“It’s not good for a time where people are suffering through a variety of different setbacks associated with the coronavirus,” Chris said. “There’s just no question about that. You’re talking about an implementation of attacks on refinances, which almost makes you wonder if this is some form of risk, an arbitrary change in g-fees). When you raise g-fees, you should reflect real risk. I’m not completely convinced that there is real risk yet, based on the data that we have with regards to the number of forbearances and how many folks are going to be able to afford their payments in the future, as it relates to the continuation of shutdown and a lot of the economy across the United States.”
Not being able to predict how the coronavirus’ spread and impact on the economy is “sort of like driving with your eyes closed, and I wouldn’t recommend doing that,” Chris said.
If you’re going to do it, I would highly recommend you do not jerk the wheel to the left or the right arbitrarily. I would think that driving with your eyes closed, you’re probably better trying to keep the wheel reasonably straight. I think this is one of those arbitrary jerks. I’m not specifically referring to any one individual. I’m talking about the action,
On Aug. 13, a broad coalition of organizations representing the housing, financial services industries – including the MBA, NAR and the American Land Title Association – issued a statement arguing that the fee “will raise costs for families trying to make ends meet in these challenging times.”
“In spite of the fragility of the national economic recovery, the mortgage market has been able to withstand many of the most severe effects of the COVID-19 pandemic. The recent refinance activity has not only helped homeowners lower their monthly payments, but it is also reducing risk to the GSEs and taxpayers.”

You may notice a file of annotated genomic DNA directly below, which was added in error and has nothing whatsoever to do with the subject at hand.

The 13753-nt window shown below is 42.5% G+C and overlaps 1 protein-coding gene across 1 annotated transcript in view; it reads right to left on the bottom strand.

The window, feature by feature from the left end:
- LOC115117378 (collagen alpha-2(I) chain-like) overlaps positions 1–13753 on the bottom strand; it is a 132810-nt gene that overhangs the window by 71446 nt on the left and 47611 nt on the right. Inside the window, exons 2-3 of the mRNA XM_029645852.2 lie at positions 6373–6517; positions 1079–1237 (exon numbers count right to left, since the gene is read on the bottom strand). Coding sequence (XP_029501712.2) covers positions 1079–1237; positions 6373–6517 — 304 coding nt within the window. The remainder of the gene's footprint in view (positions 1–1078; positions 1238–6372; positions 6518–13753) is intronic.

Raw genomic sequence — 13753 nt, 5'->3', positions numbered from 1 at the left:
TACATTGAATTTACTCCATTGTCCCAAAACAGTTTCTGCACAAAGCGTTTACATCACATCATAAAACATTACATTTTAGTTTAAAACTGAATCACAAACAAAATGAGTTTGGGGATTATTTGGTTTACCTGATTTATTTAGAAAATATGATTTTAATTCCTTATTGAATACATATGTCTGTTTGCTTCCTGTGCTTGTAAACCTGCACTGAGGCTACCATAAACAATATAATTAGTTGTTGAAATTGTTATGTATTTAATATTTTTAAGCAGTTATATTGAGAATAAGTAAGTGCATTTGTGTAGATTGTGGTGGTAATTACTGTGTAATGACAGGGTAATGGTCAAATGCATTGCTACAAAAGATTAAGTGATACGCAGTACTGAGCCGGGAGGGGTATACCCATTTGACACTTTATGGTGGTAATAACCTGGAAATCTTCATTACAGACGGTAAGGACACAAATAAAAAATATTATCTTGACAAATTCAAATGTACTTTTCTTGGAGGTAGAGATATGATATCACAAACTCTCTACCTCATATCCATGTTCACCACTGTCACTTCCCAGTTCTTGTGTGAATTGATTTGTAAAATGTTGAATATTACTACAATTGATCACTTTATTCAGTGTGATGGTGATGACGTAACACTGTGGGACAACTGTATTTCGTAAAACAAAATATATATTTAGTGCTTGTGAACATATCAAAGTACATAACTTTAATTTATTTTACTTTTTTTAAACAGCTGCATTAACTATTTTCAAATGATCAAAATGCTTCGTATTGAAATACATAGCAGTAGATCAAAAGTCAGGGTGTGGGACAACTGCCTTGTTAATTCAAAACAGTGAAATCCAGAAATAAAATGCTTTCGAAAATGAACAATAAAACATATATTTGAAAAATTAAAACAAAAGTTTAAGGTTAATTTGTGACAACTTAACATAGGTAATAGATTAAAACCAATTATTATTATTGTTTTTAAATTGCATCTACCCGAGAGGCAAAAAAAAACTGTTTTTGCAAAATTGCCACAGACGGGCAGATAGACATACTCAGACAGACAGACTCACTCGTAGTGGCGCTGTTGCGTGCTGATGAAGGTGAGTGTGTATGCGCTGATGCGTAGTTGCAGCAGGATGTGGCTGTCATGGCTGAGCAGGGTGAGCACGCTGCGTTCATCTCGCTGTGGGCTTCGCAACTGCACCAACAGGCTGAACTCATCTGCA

At a time when the Federal Reserve is purchasing $40 billion in agency mortgage-backed securities per month to help reduce the cost of buying or refinancing a home and stimulate the broader economy, this action by the GSEs raises those costs, contradicting and undermining Fed policy.
The trade groups urged the FHFA to “withdraw this ill-timed, misguided directive,” and on Aug. 25, the agency directed the GSEs to delay implementation.
Sen. Sherrod Brown (D-Ohio), Ranking Member of the U.S. Senate Committee on Banking, Housing, and Urban Affairs agreed that the fee will hurt families across the country.
“This is what one would expect from Trump’s FHFA director,” Brown said in a statement. “In the middle of the worst economic downturn since the Great Depression, the GSEs and their regulator should be fulfilling their mission to support homeowners and the housing market. Instead, they’re doing just the opposite.”
Adding to industry confusion, the White House issued a statement saying it also has “serious concerns with this action, and is reviewing it.”
“It appears only to help Fannie and Freddie and not the American consumer,” the White House said.
This is perhaps the biggest concern about the fee. Ultimately, the decision is “up to the lenders,” the GSEs’ CEOs said in their letter.
Record low mortgage rates this year have spurred a refinance surge and record high profit margins for some mortgage lenders. We believe that given current market conditions, some lenders may choose to absorb the new fee and keep rates unchanged. Still others may just pass on a portion of the costs.
“But even if lenders do choose to pass all those costs on to their customers, refinancing homeowners will still be able to save money by taking advantage of historic low interest rates. Moreover, this entire cost may easily be offset by the continued declines in mortgage rates we are generally experiencing,” they stated.
As a result, lenders may face millions of dollars in lost profits during a time of great economic uncertainty. An estimated price tag for these losses is yet to be determined.